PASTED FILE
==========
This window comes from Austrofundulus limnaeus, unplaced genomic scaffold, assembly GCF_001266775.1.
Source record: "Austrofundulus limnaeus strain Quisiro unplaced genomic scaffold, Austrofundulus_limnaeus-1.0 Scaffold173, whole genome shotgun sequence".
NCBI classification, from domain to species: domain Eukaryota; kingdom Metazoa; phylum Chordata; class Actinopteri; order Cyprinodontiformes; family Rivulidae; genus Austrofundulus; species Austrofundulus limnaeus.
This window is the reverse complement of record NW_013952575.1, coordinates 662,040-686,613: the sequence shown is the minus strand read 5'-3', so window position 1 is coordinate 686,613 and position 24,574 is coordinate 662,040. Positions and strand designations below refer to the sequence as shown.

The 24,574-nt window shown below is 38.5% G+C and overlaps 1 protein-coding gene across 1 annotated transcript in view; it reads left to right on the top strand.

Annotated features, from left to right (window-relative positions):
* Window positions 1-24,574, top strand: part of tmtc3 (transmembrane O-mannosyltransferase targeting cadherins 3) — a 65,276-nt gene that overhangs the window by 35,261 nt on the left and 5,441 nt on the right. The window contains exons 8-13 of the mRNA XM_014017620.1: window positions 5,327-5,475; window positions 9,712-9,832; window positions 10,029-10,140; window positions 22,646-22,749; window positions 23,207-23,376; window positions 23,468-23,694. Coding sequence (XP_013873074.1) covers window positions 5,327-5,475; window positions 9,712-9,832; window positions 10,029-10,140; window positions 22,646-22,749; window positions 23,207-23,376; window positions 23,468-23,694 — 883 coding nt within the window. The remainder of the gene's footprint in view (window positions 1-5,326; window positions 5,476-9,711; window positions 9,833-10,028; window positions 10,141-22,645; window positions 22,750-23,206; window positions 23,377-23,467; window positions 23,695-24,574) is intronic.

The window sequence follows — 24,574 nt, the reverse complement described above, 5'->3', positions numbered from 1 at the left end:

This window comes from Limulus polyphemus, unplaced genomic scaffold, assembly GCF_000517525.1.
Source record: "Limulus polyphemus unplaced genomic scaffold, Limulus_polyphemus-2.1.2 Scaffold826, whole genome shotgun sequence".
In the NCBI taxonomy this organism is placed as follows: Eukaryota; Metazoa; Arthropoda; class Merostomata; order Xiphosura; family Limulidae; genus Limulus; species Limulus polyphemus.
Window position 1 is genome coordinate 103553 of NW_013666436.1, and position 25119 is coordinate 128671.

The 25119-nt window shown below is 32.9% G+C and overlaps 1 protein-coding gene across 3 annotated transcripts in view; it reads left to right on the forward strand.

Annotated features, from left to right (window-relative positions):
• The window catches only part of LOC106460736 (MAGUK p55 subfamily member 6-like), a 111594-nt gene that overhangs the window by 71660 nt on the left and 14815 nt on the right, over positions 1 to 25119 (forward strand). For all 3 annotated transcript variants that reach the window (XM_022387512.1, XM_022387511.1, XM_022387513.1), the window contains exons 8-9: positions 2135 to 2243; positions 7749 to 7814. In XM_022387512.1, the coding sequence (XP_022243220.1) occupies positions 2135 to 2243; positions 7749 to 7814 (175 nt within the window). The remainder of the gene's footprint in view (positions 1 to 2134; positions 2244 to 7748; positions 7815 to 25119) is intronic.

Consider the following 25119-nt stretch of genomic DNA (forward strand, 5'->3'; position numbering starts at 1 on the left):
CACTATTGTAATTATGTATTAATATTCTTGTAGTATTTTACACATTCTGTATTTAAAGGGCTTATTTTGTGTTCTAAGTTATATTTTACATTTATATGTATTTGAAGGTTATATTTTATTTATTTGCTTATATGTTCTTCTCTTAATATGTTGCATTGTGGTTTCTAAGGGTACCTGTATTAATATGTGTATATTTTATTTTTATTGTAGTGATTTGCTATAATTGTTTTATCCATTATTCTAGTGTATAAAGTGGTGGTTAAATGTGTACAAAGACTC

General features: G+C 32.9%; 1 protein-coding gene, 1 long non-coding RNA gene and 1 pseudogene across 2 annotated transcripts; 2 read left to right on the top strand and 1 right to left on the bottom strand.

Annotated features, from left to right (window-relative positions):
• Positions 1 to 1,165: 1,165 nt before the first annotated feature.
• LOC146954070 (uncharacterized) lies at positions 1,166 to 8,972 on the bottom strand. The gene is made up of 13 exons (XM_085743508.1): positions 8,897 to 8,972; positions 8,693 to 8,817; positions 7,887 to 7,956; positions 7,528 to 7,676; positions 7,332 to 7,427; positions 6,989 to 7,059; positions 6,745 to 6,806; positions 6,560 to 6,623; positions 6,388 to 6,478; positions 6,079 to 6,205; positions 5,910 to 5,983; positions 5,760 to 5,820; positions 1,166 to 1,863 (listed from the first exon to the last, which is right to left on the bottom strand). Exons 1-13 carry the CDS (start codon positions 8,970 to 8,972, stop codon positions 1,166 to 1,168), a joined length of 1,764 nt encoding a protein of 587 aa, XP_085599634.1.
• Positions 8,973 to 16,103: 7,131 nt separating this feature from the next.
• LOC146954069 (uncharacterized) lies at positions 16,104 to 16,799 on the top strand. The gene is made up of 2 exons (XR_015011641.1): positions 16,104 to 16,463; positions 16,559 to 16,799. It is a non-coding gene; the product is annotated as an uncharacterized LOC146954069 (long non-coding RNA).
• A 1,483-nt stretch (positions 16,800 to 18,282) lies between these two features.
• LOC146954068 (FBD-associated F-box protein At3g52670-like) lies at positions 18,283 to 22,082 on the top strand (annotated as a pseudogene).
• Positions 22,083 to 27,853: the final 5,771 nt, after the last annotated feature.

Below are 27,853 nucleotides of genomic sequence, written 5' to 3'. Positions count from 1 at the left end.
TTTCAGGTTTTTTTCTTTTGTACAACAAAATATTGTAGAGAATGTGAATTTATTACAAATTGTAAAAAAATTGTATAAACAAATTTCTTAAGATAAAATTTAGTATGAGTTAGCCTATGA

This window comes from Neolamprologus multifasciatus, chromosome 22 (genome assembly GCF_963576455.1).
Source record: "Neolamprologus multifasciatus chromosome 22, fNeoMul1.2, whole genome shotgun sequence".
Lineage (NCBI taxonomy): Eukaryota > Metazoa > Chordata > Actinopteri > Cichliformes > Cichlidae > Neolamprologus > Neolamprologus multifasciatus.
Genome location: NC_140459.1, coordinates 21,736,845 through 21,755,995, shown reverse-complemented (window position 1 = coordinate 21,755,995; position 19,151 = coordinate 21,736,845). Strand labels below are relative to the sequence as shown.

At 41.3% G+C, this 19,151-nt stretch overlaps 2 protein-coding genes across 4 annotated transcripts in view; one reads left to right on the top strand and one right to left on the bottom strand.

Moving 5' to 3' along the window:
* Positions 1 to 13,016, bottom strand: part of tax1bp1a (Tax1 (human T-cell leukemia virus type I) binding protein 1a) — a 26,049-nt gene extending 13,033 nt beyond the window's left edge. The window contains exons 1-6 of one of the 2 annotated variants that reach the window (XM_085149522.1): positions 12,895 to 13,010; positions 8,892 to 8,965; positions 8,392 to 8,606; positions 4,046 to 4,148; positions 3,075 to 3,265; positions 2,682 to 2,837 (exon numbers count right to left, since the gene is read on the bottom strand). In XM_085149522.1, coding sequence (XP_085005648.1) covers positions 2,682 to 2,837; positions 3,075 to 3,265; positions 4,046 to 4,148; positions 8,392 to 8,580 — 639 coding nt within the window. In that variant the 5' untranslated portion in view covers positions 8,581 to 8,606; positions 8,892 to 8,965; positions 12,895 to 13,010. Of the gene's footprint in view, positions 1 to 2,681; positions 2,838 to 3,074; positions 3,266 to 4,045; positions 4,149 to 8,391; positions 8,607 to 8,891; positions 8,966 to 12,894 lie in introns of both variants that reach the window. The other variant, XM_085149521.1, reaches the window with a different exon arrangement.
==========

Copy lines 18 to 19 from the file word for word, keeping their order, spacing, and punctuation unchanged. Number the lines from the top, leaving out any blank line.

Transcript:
General features: G+C 32.9%; 1 protein-coding gene, 1 long non-coding RNA gene and 1 pseudogene across 2 annotated transcripts; 2 read left to right on the top strand and 1 right to left on the bottom strand.

Annotated features, from left to right (window-relative positions):